The patient can also schedule doctor’s appointments online.
NYFMC is mulling over the possibility of hooking up with local pharmacies to enable self-serve online prescription refill orders.
For now, the application helps patients avoid having to deal with the nearly unreadable physician’s script, according to Kaplan. “There’s no more need for patients or pharmacists to strain their eyes trying to decipher our penmanship. Doctors can type out very legible prescriptions, which can be read online or printed out.”
Nightingale On Demand enables authorized users to update the patient file according to strict role-based settings, and view updates provided by other authors, says Sam Chebib, CEO of Nightingale.
“Our model is based on the concept of ‘one patient, one record’, so a number of healthcare providers can populate a single patient file. This results in a single record instead of a disjointed set of records stored in separate locations.”
Rather than being locked up in an office cabinet or server, the same record is available online to all authorized users, Chebib said.
For doctors and nurses, he said, this is a definite time saver. For example, instead of searching through file cabinets, secretaries can access a patient’s electronic file with a few key strokes.
“It usually takes a doctor or attendant two to three minutes to retrieve and review a file. Nightingale can cut this down to a few seconds,” Chebib said.
But more importantly, in a wide-reaching medical emergency, a universal EMR system would be indispensable.
Imagine a drug recall. “A physician with 2,000 patients has the obligation to determine who among those patients were given that particular drug,” said Chebib.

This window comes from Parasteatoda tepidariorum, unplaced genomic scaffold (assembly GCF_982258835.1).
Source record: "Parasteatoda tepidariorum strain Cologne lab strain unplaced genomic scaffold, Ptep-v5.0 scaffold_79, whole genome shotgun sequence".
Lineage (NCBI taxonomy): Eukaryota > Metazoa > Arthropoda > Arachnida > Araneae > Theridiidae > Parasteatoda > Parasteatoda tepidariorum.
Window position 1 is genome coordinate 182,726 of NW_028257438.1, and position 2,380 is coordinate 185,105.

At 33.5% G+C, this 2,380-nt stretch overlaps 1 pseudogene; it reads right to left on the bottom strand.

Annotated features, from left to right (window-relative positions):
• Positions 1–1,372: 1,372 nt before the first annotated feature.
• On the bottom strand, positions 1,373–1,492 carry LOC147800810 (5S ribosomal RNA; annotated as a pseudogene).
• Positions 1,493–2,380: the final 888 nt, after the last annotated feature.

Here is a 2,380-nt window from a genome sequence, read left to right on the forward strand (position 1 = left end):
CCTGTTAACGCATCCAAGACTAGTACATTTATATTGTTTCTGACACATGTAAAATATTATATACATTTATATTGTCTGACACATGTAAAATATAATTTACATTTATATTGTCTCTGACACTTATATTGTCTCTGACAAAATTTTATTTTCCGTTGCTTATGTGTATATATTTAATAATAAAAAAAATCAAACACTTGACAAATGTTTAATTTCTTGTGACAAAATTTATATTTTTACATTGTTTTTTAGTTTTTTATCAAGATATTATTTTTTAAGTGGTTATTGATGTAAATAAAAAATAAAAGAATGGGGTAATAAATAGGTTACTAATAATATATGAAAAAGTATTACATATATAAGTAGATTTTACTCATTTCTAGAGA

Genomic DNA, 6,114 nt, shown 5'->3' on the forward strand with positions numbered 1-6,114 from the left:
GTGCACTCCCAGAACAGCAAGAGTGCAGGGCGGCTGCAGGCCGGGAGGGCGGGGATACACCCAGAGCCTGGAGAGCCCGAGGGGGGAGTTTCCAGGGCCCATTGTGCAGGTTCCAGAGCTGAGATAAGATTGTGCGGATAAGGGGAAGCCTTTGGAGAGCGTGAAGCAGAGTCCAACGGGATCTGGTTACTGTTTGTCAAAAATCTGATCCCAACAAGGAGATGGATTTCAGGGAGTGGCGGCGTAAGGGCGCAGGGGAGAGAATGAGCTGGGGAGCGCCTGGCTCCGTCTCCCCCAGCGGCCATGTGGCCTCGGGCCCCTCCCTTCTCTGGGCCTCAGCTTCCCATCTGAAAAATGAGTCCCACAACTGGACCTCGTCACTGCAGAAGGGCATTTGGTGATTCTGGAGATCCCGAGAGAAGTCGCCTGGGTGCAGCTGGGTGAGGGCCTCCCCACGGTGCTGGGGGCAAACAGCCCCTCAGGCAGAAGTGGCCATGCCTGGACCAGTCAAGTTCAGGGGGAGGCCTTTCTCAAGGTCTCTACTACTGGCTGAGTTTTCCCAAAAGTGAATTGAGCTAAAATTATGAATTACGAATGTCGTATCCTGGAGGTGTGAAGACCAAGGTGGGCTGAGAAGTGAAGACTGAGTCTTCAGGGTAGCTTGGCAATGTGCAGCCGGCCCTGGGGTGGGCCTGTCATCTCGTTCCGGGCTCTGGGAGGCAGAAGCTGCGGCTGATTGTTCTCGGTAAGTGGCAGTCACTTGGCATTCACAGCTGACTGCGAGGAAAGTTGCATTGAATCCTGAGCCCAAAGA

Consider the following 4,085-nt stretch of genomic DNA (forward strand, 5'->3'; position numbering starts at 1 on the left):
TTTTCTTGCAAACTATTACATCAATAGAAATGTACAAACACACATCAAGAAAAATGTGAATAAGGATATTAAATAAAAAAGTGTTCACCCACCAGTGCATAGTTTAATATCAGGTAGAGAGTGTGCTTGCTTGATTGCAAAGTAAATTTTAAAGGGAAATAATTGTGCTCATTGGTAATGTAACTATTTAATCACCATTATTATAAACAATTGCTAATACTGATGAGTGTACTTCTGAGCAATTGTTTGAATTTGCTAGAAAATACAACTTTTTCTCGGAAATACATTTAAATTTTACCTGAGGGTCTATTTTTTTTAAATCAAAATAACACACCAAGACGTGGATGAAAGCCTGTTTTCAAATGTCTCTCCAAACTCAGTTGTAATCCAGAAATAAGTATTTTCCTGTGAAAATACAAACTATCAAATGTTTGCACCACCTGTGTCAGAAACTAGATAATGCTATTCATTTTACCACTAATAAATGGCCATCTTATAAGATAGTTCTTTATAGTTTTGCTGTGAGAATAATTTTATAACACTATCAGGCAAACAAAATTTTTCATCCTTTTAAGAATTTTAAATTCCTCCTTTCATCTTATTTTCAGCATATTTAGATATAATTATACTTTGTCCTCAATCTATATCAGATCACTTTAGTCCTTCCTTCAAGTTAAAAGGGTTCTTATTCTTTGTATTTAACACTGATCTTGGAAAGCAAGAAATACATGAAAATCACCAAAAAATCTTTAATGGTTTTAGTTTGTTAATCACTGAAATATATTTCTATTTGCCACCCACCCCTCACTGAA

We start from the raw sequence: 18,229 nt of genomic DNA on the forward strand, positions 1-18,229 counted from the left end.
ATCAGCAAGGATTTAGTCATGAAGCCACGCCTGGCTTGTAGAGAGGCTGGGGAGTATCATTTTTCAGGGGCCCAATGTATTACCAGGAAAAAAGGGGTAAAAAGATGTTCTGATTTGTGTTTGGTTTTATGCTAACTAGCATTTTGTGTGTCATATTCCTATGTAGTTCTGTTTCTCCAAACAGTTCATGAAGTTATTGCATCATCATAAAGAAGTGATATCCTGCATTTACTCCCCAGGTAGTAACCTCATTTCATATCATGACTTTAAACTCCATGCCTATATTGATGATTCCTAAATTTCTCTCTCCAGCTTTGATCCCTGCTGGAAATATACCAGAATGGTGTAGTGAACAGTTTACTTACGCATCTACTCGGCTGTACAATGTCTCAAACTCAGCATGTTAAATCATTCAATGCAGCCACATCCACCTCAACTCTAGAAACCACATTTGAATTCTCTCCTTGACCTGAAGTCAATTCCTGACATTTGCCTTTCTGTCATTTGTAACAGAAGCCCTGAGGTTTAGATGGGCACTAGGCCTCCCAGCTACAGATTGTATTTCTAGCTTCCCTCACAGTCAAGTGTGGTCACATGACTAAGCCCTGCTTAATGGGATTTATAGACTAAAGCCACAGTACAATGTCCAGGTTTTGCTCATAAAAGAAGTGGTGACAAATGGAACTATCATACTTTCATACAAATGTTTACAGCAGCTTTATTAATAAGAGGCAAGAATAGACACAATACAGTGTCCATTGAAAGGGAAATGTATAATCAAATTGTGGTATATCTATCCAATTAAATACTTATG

A manual search and phone alerts to patients would take too long, while an electronic search through an EMR system could generate a report and send out e-mail alerts in minutes.
Despite these advantages, doctors across Canada are hesitant to switch their paper-based medical records systems for EMR systems such as Nightingale.
A survey by the Canadian Medical Association (CMA) indicates that only 10 per cent of Ontario doctors and 10 per cent of physicians across the country are using electronic records instead of paper charts.
The same survey indicated that cost and attitude towards change are main barriers to adoption.
Chebib said the cost to a family clinic for subscribing to a hosted EMR system starts at around $5,000 annually.
In Ontario, the Ministry of Health and Long-Term Care and the Ontario Medical Association Physician Information Technology Program is offering funding for EMR initiatives to eligible physicians.
Part of a government-backed IT enhancement initiative was launched in 2001 through the OntarioMD, subsidiary of the Ontario Medical Association the program offers subsidies of up to $28,600 to be paid over a period of three years.
Doctors who want to avail of that initiative will have to act fast because the plug is being pulled by August 31.